“’Anthem’ comes from Burning Ghosts’s self-titled album that takes a post-historic look at present day America, or rather, a look back at the unraveling of a society in future tense.”

The lazily meandering trumpet. It’s a character those of us conversant with jazz feel a familiar affection towards, with its self-assured quality so naturally paired with its uneven gait. Such is a familiarity Burning Ghosts evokes effortlessly, and as naturally they hurl that beloved character into a chaotic frenzy of distorted guitar and a fit of hysterical drumming.

Burning Ghosts

“Anthem” comes from Burning Ghosts’s self-titled album that takes a post-historic look at present day America, or rather, a look back at the unraveling of a society in future tense. I imagine the coolly loping trumpet as my guide through this hellish landscape, in a time when excesses and intolerance has overrun every aspect of society, a kind of scorched earth of American national identity.

I feel in “Anthem” a yearning towards redefinition, of subverting traditional hierarchies and fleshing out a new form on the stripped skeleton of the old. There is a recognizable element to hold onto in the trumpet as a storm of grinding guitar screams, “This is not the place you know! You are not safe here!” The two dichotomous elements joining hands as a way of holding a mirror to the fabric of civic morality in America and watching to see if that mirror catches fog from breathing too faint to perceive by less subtle means.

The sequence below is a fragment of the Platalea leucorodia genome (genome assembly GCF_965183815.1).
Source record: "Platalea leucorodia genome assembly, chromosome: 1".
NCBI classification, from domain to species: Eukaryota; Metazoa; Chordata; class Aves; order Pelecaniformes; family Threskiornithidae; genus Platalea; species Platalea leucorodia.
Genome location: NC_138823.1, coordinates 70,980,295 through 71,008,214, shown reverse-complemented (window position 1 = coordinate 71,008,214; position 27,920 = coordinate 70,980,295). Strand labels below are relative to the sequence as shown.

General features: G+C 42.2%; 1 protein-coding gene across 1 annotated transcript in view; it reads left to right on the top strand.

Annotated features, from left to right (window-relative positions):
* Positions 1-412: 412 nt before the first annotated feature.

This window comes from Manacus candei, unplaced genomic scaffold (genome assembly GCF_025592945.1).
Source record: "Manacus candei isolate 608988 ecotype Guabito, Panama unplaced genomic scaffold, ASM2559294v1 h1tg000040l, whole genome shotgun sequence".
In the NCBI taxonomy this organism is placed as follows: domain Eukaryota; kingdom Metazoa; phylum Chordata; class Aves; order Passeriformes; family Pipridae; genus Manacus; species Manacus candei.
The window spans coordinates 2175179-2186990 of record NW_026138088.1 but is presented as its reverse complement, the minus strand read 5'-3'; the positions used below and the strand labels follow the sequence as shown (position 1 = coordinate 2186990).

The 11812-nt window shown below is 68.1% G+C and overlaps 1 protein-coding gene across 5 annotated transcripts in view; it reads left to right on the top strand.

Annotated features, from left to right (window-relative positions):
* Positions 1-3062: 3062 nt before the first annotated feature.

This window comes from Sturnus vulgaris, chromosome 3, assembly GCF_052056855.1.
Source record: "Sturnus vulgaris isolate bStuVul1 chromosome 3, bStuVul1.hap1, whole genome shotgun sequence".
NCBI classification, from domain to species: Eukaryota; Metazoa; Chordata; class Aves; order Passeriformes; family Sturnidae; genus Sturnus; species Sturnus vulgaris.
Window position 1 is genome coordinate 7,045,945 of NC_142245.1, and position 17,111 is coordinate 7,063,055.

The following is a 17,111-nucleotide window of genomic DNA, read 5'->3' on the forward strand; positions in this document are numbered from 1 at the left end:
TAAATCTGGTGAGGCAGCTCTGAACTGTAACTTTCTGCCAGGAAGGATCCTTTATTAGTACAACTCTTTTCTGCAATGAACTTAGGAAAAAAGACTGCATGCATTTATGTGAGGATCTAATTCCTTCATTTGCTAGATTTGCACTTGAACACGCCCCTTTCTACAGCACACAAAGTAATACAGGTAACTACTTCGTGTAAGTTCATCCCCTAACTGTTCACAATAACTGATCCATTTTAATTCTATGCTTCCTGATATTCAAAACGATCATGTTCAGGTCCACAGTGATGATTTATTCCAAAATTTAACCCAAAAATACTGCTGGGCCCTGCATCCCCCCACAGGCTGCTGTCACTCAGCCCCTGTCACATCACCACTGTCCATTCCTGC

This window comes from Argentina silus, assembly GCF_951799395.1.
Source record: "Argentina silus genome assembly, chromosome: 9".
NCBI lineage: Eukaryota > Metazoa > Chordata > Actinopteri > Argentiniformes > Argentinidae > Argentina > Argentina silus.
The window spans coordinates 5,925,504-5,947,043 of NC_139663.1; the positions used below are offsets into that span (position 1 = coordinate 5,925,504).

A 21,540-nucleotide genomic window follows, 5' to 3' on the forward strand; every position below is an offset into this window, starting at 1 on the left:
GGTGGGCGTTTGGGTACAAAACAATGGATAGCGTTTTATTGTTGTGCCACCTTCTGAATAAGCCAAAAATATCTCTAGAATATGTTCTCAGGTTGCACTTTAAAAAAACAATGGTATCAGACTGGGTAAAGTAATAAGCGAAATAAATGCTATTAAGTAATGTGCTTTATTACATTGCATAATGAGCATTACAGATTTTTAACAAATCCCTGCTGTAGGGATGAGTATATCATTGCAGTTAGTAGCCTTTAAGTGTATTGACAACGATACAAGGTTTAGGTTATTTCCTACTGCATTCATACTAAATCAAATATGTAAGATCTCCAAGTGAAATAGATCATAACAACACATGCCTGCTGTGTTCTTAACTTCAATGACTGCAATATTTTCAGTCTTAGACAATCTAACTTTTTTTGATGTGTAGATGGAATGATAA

I can’t help but feel a certain affinity for the anxieties of Burning Ghosts, while the Surface is an inherently more violent place; we’ve seen our fair share of violence and tension in the Great Below as of late. I do not hold the belief that our glorious society will suffer as I see here on the Surface—and certainly do not fear that we will fall. Ha! The history of the Mouser Organization is the very definition of history itself! But that being said, Honeybear, I know you cognize when I say I understand their unease.